I wrapped up homeschool and prepared lunch as the kids got things ready to head over to the MAF school to join classes for the afternoon. My daughter asked what was on the lunch menu, and I answered, “Cheese sandwiches, apples, and Pringles.”
She gasped, “With sliced bread, real mayonnaise, and real cheese?” I nodded yes, and the room erupted with whoops and hollers.
I burst into tears.
What for me, as a child, was a mundane, boring lunch, was for my children the equivalent to a trip to Disneyland. Really. On our island, it is rare to have real cheese, good-tasting mayonnaise, sliced bread, and the right flavor of Pringles—all on the same day. It did not matter that the electricity had been off for the last four hours, or that it would be off for another four. They were thrilled and thought a cheese sandwich was the greatest thing, well, since sliced bread.
I looked at their faces, my precious ones, and saw so many things. I am so thankful for these precious souls that are grateful for the little things. But there is something else too.
Pain. Mine, not theirs.
They do not know what they are missing. They do not know most American kids think cheese sandwiches are mundane at best. They do not know their own culture. So my heart breaks. What about all the little things they will never know?
My mind drifted to the story my MK hubby told of returning to the United States on furlough from Brazil and beginning first grade. He had been given a test of pictures of men who were dressed up. He stared at the paper, confused. He had no idea what they were. The teacher collected the papers, laughed, and said incredulously, “You did not answer the questions. Don’t you know this is a fireman, a policeman, and a baker?” He was crushed and embarrassed, and the memory still stings.
So my sobs began again, for that little boy, and for my own.
They call them “Third-Culture Kids” because they will never fully fit into their home culture and will never fully fit into the country where they live. They are an in-between species, a category unto themselves. What have I done to them?
Sure, there are lots of things they get to do and have seen that others never will. My mind searches as I think through all the blessings of their life: jungle treks, ministry trips, exciting places and foods. Nevertheless, what of the struggles they have had to face and are facing: living away from grandparents, being the entertainment and focus wherever they go, waking up every morning to the sound of the mosque, having so few American friends that really understand, and the constant struggle of communicating in another language? The list goes on and on.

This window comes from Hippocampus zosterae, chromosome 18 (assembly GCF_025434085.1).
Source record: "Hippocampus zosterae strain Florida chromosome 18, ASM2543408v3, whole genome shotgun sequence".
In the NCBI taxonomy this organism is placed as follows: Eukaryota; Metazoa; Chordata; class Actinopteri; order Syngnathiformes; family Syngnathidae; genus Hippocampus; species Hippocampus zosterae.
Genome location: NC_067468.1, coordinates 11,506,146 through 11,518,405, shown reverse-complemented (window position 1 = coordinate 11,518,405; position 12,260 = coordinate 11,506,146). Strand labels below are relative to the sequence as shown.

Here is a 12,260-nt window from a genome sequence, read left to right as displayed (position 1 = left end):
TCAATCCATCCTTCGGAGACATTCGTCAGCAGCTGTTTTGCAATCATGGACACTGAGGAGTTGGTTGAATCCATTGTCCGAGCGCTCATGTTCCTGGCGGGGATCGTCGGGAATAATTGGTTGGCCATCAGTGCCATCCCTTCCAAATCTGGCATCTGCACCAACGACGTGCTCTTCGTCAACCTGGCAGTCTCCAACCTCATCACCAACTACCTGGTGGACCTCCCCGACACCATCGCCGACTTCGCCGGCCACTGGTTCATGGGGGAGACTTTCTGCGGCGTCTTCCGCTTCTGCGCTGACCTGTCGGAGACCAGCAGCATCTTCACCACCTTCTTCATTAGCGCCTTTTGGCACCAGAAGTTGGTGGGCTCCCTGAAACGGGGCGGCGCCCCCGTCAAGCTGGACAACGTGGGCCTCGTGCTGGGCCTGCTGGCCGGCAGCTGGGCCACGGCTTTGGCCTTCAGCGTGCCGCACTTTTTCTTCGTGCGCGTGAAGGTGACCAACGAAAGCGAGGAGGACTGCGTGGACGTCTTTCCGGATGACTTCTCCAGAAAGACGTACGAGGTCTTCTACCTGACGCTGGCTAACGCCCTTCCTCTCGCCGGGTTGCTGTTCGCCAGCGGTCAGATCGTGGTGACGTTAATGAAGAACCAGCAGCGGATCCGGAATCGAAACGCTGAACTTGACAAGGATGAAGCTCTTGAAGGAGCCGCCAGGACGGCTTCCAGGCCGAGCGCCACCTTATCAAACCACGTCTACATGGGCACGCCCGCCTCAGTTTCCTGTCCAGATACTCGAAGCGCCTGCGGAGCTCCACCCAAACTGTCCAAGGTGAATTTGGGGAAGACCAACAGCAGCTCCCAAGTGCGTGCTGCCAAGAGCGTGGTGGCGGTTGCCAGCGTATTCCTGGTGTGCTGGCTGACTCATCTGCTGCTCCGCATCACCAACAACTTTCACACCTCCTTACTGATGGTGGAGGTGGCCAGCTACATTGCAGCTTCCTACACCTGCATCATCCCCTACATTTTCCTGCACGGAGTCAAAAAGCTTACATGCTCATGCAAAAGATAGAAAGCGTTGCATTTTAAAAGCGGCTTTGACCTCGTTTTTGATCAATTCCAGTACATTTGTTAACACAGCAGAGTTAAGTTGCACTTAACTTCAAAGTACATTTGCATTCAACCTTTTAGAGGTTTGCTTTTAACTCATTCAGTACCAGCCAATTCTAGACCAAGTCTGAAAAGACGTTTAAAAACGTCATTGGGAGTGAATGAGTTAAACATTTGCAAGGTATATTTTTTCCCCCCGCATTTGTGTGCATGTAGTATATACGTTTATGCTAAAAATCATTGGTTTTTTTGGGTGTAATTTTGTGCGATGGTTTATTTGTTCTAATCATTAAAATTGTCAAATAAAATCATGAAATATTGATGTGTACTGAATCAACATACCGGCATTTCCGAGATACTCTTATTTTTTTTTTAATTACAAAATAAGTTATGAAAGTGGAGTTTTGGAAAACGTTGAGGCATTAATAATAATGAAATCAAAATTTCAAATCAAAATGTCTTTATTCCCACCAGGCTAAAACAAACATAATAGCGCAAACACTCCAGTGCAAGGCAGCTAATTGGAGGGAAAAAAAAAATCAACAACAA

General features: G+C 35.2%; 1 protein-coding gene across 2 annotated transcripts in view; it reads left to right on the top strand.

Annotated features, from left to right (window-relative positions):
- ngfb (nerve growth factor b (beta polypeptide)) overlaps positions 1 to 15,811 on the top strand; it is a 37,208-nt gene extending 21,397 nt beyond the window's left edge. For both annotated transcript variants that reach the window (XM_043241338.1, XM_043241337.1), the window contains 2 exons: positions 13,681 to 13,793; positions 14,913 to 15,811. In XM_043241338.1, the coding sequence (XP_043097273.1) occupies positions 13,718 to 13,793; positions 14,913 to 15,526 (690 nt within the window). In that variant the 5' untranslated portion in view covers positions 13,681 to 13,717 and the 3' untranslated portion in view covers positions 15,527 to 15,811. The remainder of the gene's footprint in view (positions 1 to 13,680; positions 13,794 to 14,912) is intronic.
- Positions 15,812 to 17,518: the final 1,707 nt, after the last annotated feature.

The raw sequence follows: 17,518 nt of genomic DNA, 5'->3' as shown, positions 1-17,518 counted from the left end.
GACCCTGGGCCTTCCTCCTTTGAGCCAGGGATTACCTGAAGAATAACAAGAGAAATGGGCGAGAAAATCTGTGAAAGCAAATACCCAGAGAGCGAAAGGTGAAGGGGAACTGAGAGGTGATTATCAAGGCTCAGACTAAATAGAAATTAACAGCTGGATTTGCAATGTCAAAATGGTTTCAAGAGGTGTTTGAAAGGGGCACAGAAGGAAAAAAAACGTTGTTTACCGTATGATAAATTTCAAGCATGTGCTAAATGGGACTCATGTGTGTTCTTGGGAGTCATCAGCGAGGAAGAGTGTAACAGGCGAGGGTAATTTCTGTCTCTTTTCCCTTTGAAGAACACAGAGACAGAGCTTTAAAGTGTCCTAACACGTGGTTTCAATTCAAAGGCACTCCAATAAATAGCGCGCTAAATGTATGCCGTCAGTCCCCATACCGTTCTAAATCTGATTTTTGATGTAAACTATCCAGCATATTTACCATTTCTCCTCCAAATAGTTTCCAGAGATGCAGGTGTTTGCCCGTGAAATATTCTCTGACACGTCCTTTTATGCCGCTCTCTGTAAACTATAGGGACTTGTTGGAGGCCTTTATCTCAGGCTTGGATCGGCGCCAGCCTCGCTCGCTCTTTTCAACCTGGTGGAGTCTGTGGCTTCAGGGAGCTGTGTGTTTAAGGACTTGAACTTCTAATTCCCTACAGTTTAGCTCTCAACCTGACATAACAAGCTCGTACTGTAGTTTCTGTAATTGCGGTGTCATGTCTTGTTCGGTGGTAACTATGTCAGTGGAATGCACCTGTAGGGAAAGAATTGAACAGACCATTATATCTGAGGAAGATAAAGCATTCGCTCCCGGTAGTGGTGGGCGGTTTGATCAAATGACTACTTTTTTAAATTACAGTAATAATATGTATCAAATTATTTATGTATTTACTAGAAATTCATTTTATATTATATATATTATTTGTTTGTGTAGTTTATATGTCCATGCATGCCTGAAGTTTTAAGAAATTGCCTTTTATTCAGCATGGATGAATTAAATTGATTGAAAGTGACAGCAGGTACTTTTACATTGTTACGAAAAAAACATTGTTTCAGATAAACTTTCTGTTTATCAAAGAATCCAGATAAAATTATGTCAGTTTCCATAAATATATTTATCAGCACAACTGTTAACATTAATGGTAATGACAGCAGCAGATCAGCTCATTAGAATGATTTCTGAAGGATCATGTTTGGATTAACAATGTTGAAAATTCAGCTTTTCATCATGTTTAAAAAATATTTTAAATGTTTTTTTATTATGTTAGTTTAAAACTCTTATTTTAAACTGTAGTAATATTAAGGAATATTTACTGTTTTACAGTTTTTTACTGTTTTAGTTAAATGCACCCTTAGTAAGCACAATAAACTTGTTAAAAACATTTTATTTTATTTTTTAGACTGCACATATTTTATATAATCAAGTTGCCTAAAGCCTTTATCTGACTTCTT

My mama heart cries for what they miss.
The glass as half full, some will say. Yes, I know. On a good day, one without physical pain and with electricity, I could say that too. Today, however, I am stripped bare, and all I can do is cling.
Cling desperately to Him.
Life here, my third-culture life, is a constant cycle: stripping of myself, choosing to cling to Him, rinse, and repeat. The fact is, in reality, I have no other choice—and I am thankful.
Some days, choosing to cling means that all I can do is see the cup that is placed before me. Not the one that could have been, not the one I think I want, but the one that is there, right there, that has been lovingly given to me to drink.
I see the cup that has been placed before me, and I drink. I cling—and, I will bring praise.
My flesh and my heart may fail, but God is the strength of my heart and my portion forever.
You will keep in perfect peace whose mind is stayed on You, because he trusts in You. Trust in the Lord forever, for the Lord God is an everlasting Rock.
Psalm 103:1; Ephesians 3:20; Psalm 77:13–14; John 15:4; Philippians 4:6
This is my battle song, doing battle with fear and self-pity. Will you join me?
This is my prayer in the desert
When all that’s within me feels dry
This is my prayer in my hunger and need
My God is the God who provides
This is my prayer in the fire
In weakness or trial or pain
There is faith proved of more worth than gold,
So refine me Lord through the flame
I will bring praise
I will bring praise
No weapon formed against me shall remain
I will rejoice
I will declare
God is my victory and He is here
This is my prayer in the battle
When triumph is still on its way
I am a conqueror and co-heir with Christ
So firm on His promise I’ll stand
All of my life
In every season
You are still God
I have reason to sing
I have a reason to worship
This is my prayer in the harvest
When favor and providence flow
I know I’m filled to be emptied again
The seed I’ve received I will sow
from Desert Song, Hillsong United
Questions to consider: What is your cheese-sandwich moment? What is your cup, the one before you?